Well, the livestream of Zumba I offered from ECC certainly seemed to be a hit for people.
Some other time I’ll cover how totally mortified I am to think of all those people seeing me dance like a moron all by myself, or we can unpack why I felt the need to double wave. Lord have mercy.
But late last night, as I watched our engagements and number of views climb I started wondering why there was so much of a response to this post. I figure it must be one of two reasons:
- You all are very kind, and you sympathy-liked or commented on this post to try to lessen the sheer mortification you were feeling on my behalf. Or,
- People are really craving some joy right now.
I think it’s mostly the second option (thanks to those of you for whom it was the first – I see you, and I appreciate you.) I felt the joy while I was doing it. I had to face the screen towards me so I could make sure I wasn’t dancing out of view, so I saw the comments and likes coming in as I danced. I felt like we were together. The sun was out, the music was blaring, and even though it made my whole body hurt the jumping and dancing and smiling really worked. I wasn’t faking that up there – I was joyful.
I went to bed feeling a slight vulnerability hangover but mostly really glad that so many of us had shared something fun together. Some of you sent me videos of you dancing in your living rooms (it’s not too late to still do that!), many of you sent words of thanks. I felt connected. I felt grateful. I felt good.
This morning I woke up and laid in bed while I listened to the rain outside wondering what today would bring. I find planning pointless these days, because nothing happens as I think it might. I came downstairs and poured myself my coffee and picked up Facebook (because I don’t heed my own advice) and almost immediately saw this comment in my Facebook feed:
And in a moment, I was crying in my kitchen.
I’ve been doing a lot of self talk lately. I’m one of the lucky ones. I’m still being paid. I have people in my house so I’m not totally alone. At least for now I can still stand in the barn at ECC and read the words of Compline. The internet exists. I have toilet paper. I should just be grateful. This could be so much worse.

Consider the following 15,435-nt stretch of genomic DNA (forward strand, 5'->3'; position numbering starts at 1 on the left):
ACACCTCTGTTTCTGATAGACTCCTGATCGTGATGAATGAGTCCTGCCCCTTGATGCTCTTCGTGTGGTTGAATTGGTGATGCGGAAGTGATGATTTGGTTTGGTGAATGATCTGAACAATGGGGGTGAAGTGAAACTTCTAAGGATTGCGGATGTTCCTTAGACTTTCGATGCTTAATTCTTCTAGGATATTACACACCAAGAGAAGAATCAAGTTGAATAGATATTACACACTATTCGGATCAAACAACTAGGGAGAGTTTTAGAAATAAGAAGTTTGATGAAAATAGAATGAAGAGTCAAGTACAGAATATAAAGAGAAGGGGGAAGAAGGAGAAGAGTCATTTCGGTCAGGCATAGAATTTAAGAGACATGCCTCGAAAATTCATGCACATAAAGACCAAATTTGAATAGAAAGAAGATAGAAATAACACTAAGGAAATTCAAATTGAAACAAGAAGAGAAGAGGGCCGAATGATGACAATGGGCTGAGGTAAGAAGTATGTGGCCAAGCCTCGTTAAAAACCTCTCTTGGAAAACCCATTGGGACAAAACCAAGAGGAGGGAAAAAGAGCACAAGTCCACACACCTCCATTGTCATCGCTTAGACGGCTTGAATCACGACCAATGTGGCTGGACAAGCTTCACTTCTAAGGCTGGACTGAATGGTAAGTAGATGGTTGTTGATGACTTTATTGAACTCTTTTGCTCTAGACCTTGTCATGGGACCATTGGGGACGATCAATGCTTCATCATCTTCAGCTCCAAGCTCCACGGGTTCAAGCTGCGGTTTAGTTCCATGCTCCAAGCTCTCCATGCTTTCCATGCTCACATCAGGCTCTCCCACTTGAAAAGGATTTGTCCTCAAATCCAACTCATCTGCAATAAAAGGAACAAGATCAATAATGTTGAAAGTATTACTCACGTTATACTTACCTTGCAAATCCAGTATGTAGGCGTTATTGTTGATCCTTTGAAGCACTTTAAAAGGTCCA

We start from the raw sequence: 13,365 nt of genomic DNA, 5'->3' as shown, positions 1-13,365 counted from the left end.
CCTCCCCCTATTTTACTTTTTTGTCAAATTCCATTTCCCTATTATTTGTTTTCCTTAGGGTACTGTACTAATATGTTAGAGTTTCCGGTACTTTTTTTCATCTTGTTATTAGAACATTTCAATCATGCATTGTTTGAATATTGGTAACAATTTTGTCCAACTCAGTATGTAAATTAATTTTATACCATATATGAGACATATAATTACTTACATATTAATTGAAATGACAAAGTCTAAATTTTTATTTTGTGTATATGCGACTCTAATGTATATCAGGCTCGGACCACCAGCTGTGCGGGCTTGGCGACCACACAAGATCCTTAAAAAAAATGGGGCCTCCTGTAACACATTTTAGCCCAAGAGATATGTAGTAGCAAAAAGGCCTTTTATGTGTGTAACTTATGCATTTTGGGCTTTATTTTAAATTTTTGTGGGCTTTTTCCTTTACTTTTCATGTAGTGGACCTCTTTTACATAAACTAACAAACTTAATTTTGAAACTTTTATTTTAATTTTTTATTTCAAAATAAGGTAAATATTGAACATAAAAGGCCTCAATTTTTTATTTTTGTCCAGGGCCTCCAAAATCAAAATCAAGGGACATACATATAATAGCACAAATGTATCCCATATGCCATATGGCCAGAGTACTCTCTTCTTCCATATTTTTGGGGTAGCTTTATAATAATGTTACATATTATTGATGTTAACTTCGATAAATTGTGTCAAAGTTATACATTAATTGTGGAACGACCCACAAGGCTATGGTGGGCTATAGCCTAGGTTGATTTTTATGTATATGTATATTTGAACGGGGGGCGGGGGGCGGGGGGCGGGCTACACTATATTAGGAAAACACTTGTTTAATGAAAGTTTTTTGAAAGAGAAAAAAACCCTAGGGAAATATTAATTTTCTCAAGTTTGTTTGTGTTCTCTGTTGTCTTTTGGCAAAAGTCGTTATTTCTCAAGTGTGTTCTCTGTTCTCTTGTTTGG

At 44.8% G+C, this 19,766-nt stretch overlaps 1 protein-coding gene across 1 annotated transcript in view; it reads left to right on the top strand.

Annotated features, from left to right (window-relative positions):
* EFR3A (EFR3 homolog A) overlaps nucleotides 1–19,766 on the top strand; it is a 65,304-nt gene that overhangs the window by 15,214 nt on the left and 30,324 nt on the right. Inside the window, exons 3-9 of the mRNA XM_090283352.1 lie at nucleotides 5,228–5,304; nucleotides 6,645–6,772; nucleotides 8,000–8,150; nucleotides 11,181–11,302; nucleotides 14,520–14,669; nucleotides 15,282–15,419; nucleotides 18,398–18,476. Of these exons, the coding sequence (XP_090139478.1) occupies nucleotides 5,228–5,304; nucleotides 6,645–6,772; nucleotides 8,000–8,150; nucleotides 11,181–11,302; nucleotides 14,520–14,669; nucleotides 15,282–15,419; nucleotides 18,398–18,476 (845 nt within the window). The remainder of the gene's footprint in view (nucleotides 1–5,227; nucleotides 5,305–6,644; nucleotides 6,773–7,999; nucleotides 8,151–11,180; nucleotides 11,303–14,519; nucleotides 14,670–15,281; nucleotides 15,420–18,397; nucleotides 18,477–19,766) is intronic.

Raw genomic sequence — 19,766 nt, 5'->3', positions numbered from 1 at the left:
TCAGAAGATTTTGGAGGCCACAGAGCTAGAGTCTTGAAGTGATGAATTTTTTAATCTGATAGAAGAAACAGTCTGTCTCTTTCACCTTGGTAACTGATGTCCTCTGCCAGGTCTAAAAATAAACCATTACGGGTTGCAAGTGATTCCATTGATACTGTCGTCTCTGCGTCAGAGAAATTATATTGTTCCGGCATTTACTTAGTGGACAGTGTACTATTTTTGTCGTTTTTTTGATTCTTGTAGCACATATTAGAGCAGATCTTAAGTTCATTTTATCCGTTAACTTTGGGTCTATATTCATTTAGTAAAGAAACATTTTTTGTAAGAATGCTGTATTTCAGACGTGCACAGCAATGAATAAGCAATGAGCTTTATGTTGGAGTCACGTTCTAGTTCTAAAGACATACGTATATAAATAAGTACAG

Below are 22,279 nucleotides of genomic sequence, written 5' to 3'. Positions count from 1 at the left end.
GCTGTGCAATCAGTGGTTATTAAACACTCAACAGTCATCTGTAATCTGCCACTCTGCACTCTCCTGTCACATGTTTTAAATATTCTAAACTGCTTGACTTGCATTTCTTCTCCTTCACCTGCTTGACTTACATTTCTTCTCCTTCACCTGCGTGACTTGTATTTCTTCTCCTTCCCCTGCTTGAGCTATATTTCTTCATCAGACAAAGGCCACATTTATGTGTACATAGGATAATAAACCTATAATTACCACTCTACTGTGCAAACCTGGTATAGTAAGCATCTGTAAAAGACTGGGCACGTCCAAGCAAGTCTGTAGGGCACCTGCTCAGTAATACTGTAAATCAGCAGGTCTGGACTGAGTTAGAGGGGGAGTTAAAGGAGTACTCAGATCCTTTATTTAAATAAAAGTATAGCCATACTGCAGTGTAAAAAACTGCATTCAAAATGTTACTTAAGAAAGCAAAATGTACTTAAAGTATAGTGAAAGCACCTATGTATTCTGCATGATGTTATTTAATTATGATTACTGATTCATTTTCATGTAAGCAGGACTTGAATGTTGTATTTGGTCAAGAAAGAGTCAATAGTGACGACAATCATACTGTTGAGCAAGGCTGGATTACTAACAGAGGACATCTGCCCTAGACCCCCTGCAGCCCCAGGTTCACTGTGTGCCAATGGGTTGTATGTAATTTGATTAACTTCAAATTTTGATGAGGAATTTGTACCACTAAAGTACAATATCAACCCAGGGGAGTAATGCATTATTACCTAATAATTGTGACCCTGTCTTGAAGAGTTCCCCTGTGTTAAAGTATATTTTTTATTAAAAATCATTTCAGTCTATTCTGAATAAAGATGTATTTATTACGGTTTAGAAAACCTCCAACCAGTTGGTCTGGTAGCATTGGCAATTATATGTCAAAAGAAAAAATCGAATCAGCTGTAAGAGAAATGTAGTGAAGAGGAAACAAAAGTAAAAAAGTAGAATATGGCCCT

And all that is true. But what the wise mama on my Facebook feed said is also true. There is grief in this for every single one of us. We have all experienced so much change so quickly. We have experienced loss and at the time of this writing we have no idea how much more loss we will sustain before this is over. Grief is wholly appropriate. It felt good to cry.
Which got me thinking. Yesterday I saw our collective deep craving for joy, and today tapped into a well of grief I didn’t know I had. And I bet I’m not the only one carrying that around. So if the need to experience these two emotions is so strong – what’s happening in us as we move through these days?
My best guess is that we are walking around trapped in between. It’s incredibly hard to access joy when we are so anxious, and it feels almost taboo to do so when we know so many people are struggling. And I think we are terrified to tap into the grief for fear of being overwhelmed.
So what happens instead is we are hovering in this middle place – this purgatory. We don’t allow joy or grief and so instead all that’s left is….anxiety.
But friends, we need to be brave here. Brave enough to feel. We needed to dance together yesterday, and we might need to cry with one another today, and we need to allow for that full range of emotion. Each of these moments – the good and the bad – they pass. I think we will do well for ourselves if we let ourselves sink in to both. Allow yourself a good belly laugh and the high of endorphins, and allow yourself to sink into a pile of tears. I don’t think these feelings will overwhelm you – I think they will set you free.
I want to leave you with some of my favorite words on this idea, from the writer Kahlil Gibran.
Please go easy on yourselves, friends. This is hard, and we can do hard things. Even when the hardest part is just living into all the feelings that come up along the ride.